The IONIQ 5 gets better — American owners will get 2 years of fast-charging for FREE

The much anticipated all-electric IONIQ 5 (you know, the one from Hyundai) will come with an extra perk for the American drivers.

Electrify America announced yesterday an agreement with Hyundai to give owners two years of unlimited charging at the company’s stations. That is so long as the sessions don’t last more than 30 minutes a time.

The two years of free charging will begin on the date of purchase and apply to both purchases and leases.

The 30-minute limit might sound like a restriction, but it’s really not. Electrify America provides DC fast charging, and with a 350-kWh charger the IONIC 5 can charge from 10% to 80% in just 18 minutes.

In fact, this is the second similar partnership between Electrify America and Hyundai. Earlier in March, they announced 250 kilowatt-hours of free complimentary charging for owners of 2021 Kona Electric and IONIQ Electric models . This amounts to approximately 1,600km of free driving.

The IONIQ 5 will hit the US market in the fall of 2021 and it’s estimated to cost between $45,000 and $55,000. Credit: Hyundai

Credit: Hyundai

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Apple Car’s woes continue as 3 key staff move to flying taxi companies

Just last week , I called bullshit on the 2025 launch date for the rumored Apple Car. I say rumored as Apple has never publicly confirmed that they are actually making an autonomous electric vehicle.

One of the issues I raised is that Apple hiring Christofer “CJ” Moore , previous director for Tesla’s Autopilot software, is not necessarily a sign of project progress. Apple’s had a revolving door for staff retention at Project Titan.

Therefore I wasn’t surprised to hear this week that three Project Titan employers have left Apple. Even better, they’ve departed for the sunnier skies of eVTOLs, as in electric vertical take-off and landing aircraft.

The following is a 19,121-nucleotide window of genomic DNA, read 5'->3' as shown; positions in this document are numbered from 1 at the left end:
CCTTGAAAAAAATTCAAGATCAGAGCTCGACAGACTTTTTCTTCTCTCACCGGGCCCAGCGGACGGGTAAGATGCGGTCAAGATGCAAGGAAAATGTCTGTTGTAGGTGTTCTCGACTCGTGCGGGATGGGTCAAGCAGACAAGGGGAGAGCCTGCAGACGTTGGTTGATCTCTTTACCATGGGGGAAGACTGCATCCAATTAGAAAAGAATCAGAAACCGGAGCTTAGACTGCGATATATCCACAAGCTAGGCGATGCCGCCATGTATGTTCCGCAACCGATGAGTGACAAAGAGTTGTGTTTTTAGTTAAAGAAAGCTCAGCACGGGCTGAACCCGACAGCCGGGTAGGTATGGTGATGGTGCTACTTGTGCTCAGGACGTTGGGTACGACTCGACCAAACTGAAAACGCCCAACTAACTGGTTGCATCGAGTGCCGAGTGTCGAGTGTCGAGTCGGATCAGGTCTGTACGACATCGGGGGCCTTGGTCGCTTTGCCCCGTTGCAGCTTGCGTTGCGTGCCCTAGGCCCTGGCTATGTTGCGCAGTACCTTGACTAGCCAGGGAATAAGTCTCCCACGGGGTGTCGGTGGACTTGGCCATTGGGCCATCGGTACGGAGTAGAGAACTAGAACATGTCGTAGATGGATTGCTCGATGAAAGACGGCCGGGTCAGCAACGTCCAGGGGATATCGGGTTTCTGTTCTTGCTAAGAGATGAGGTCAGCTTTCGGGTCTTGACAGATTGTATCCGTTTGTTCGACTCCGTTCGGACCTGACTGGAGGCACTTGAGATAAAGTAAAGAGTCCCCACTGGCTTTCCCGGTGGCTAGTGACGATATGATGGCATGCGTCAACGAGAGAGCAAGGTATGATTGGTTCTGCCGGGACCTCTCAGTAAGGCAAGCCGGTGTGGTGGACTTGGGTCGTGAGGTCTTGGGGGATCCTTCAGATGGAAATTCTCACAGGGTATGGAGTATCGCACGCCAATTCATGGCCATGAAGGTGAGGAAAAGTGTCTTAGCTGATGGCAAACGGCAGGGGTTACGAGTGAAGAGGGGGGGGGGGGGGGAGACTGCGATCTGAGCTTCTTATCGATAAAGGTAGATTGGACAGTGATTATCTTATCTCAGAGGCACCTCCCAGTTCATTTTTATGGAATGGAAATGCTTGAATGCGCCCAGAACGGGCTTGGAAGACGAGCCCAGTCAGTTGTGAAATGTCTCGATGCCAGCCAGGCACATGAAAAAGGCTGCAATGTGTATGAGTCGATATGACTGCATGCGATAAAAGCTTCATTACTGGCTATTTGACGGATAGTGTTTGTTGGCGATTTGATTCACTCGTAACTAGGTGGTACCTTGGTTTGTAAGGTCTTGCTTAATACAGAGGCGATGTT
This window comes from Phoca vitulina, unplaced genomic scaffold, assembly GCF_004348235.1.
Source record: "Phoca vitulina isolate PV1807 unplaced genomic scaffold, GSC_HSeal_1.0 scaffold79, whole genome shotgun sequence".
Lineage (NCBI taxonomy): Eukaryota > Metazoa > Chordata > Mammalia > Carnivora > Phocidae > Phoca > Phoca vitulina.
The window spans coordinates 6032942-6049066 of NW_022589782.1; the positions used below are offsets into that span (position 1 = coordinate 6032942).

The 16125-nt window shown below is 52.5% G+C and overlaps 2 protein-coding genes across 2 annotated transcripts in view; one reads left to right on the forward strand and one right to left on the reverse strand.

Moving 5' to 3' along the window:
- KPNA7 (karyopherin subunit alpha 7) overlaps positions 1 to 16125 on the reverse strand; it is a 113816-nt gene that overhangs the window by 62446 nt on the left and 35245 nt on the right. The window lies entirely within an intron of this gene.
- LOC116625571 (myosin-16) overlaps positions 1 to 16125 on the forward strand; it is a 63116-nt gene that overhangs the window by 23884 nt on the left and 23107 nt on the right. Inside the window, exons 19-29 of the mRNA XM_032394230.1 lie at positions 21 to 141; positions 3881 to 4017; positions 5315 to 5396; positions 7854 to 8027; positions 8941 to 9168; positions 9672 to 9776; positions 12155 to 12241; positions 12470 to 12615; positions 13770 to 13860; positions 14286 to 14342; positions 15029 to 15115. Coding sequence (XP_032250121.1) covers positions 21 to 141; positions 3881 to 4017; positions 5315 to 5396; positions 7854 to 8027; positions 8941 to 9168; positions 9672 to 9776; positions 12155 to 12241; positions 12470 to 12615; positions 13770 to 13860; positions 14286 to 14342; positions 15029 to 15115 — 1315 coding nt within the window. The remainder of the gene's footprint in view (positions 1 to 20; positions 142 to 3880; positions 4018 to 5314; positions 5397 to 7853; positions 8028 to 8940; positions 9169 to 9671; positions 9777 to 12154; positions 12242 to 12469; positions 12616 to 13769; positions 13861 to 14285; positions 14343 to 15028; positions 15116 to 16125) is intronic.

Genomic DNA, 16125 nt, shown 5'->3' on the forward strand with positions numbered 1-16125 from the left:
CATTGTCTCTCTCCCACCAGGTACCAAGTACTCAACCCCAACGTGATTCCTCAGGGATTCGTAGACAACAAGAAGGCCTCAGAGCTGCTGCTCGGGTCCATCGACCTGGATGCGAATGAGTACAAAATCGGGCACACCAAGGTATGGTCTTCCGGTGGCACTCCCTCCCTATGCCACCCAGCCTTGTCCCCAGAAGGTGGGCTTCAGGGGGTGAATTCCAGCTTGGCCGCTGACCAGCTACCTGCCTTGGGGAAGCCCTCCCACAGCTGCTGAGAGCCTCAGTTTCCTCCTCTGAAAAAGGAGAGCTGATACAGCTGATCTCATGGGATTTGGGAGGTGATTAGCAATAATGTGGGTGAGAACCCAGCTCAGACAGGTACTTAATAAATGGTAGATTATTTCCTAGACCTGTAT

Eric Rogers , the former Apple chief engineer for radar systems, is now radar engineering lead at Joby Aviation. Alex Clarabut went from hardware engineering manager at project Titan to engineering manager of battery systems at Archer Aviation. He’s joined by former hardware engineering manager at Apple, Stephen Spiteri , who is now Archer’s power electronics manager.

Why move from Apple ‘iCar’ into aviation?

So why the shift to aviation? While I’m not a tea leaf reader when analyzing people’s career shifts, I have a few thoughts.

Let’s face it, if you want to work on the next mode of transport (considering I’m not counting on a hyperloop going live anytime soon), my bets are on vertical take-off and landing (VTOL) aircraft (or hydrogen VTOLs ).

2021 has been an excellent year for eVTOL funding with Archer aviation , Joby, and their competitor Lilium, going public through ​​ special purpose acquisition companies aka SPACs . While the numbers weren’t necessarily as high as anticipated, they still retain strong market interest.

Earlier this year, United Airlines placed an order for $1 billion of Archer’s aircraft with the option to buy additional ones for $500 million of aircraft.

Further, if we talk about personnel bringing valuable expertise and experience, I’m equally interested in the appointment of Paul Rinaldi.